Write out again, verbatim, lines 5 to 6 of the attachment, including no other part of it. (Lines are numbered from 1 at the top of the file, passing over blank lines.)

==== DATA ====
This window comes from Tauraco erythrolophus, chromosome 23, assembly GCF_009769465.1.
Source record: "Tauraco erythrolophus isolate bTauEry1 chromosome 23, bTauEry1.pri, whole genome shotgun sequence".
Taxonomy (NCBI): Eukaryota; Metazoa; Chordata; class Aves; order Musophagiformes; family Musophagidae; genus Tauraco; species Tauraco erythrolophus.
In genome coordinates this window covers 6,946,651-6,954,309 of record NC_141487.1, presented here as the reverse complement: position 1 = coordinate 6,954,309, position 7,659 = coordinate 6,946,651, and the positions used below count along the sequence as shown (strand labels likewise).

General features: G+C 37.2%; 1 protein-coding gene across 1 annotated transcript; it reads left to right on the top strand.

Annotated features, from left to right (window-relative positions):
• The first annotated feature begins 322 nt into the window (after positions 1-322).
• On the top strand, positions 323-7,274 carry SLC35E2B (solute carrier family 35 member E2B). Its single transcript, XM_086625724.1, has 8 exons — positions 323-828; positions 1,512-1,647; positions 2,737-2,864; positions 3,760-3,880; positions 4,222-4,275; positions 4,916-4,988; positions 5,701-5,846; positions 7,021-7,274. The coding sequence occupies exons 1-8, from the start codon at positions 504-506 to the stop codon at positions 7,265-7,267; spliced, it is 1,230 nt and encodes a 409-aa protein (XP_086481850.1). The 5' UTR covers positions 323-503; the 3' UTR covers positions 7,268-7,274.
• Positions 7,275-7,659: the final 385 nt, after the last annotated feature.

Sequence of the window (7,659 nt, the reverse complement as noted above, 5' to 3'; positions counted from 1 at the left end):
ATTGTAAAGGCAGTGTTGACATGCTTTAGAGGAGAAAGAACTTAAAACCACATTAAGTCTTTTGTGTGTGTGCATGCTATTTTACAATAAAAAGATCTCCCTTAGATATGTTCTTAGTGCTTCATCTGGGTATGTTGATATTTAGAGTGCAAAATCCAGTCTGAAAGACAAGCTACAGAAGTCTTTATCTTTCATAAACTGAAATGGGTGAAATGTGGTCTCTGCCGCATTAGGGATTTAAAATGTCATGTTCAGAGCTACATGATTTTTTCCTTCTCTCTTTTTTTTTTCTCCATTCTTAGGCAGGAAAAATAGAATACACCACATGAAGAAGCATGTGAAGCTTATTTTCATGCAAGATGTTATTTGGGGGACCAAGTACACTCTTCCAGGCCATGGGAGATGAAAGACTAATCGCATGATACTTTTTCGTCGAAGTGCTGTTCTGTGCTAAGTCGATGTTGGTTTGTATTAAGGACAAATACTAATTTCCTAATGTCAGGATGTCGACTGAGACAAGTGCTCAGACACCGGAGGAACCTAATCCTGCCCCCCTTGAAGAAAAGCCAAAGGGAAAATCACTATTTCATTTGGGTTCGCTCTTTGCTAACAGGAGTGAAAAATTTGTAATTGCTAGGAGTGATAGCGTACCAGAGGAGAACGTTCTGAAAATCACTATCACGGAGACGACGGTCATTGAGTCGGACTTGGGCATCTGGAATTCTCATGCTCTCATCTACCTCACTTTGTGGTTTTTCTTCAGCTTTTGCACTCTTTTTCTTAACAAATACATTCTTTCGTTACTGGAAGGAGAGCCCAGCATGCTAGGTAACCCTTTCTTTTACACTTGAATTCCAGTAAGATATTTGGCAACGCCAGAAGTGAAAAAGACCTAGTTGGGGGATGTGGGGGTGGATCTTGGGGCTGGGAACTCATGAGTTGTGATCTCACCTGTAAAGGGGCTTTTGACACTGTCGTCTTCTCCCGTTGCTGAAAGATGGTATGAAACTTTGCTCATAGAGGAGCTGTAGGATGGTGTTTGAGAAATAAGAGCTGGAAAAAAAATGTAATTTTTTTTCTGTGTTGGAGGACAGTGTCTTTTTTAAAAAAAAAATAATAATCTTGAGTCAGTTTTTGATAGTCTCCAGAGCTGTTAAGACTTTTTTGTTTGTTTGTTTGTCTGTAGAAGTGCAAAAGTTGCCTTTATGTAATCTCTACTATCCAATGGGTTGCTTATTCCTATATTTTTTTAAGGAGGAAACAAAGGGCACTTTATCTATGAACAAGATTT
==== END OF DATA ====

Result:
General features: G+C 37.2%; 1 protein-coding gene across 1 annotated transcript; it reads left to right on the top strand.

Annotated features, from left to right (window-relative positions):